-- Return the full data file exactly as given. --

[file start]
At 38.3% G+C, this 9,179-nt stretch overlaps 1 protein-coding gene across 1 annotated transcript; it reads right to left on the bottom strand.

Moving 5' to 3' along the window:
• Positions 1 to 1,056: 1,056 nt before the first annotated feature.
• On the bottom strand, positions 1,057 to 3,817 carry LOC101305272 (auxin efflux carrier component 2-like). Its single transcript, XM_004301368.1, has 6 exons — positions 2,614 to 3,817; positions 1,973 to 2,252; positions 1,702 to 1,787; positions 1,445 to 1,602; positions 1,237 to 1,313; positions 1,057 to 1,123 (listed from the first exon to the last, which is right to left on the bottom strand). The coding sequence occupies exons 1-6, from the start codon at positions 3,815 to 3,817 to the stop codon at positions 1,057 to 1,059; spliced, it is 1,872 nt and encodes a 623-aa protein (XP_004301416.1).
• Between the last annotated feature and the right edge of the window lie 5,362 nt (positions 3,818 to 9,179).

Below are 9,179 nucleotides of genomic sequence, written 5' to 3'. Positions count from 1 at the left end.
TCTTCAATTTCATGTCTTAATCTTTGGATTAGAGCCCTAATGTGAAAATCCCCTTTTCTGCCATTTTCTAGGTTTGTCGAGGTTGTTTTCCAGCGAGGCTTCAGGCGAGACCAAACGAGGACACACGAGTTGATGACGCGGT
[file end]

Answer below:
At 38.3% G+C, this 9,179-nt stretch overlaps 1 protein-coding gene across 1 annotated transcript; it reads right to left on the bottom strand.

Moving 5' to 3' along the window:
• Positions 1 to 1,056: 1,056 nt before the first annotated feature.
• On the bottom strand, positions 1,057 to 3,817 carry LOC101305272 (auxin efflux carrier component 2-like). Its single transcript, XM_004301368.1, has 6 exons — positions 2,614 to 3,817; positions 1,973 to 2,252; positions 1,702 to 1,787; positions 1,445 to 1,602; positions 1,237 to 1,313; positions 1,057 to 1,123 (listed from the first exon to the last, which is right to left on the bottom strand). The coding sequence occupies exons 1-6, from the start codon at positions 3,815 to 3,817 to the stop codon at positions 1,057 to 1,059; spliced, it is 1,872 nt and encodes a 623-aa protein (XP_004301416.1).
• Between the last annotated feature and the right edge of the window lie 5,362 nt (positions 3,818 to 9,179).

Below are 9,179 nucleotides of genomic sequence, written 5' to 3'. Positions count from 1 at the left end.
TCTTCAATTTCATGTCTTAATCTTTGGATTAGAGCCCTAATGTGAAAATCCCCTTTTCTGCCATTTTCTAGGTTTGTCGAGGTTGTTTTCCAGCGAGGCTTCAGGCGAGACCAAACGAGGACACACGAGTTGATGACGCGGT